What is carnosine?

Michael T. Murray, ND
Naturopathic Medicine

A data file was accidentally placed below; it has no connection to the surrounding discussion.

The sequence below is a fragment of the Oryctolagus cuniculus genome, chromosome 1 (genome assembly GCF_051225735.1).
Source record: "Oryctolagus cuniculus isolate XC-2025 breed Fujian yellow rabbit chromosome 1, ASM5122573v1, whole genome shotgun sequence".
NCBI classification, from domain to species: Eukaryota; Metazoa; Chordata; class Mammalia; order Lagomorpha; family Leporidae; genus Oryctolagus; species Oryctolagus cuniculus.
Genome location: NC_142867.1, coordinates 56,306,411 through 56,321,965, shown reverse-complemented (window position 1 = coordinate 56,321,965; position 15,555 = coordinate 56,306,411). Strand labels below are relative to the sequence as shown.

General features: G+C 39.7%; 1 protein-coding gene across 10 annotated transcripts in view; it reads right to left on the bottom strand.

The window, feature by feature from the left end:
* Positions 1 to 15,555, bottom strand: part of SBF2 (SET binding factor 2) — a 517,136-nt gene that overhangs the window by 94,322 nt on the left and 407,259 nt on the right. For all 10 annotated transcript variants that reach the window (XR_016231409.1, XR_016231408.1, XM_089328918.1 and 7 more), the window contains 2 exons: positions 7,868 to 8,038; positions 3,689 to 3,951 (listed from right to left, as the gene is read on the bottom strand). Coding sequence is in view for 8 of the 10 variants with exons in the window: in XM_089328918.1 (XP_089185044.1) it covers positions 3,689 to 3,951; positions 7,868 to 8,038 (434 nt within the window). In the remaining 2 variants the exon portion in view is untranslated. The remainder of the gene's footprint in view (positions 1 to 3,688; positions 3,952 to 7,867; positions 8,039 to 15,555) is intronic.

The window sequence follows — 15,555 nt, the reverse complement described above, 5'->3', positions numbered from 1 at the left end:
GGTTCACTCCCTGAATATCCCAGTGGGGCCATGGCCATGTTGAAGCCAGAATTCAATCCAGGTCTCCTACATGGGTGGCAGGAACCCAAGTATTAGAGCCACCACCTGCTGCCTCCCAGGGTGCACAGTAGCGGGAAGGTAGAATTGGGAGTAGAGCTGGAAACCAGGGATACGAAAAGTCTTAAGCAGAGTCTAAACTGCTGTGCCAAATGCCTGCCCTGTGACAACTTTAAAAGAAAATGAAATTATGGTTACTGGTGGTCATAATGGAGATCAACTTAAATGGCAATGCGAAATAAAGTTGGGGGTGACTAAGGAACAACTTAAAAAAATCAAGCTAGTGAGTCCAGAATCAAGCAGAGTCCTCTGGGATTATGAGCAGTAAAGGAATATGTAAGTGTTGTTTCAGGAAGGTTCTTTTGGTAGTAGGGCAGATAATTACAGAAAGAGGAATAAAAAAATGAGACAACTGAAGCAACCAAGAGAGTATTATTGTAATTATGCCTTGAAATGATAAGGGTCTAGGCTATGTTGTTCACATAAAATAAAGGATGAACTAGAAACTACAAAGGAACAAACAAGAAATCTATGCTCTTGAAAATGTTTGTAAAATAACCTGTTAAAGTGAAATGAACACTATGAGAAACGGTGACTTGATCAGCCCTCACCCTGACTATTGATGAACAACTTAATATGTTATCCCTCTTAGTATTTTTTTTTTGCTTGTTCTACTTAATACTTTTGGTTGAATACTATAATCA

Carnosine is a small protein composed of the amino acids histidine and alanine. It is found in relatively high concentrations in several body tissues, most notably in skeletal muscle, heart muscle, and the brain. The exact biological role of carnosine is still under investigation, but numerous animal studies have demonstrated that it possesses strong and specific antioxidant properties, protects against radiation damage, improves the function of the heart, and promotes wound healing. Carnosine, which is suggested to be the water-soluble counterpart of vitamin E, helps in protecting cell membranes from oxidative damage. Other suggested roles for carnosine include actions as a neurotransmitter, modulator of enzyme activities, and chelator of heavy metals.

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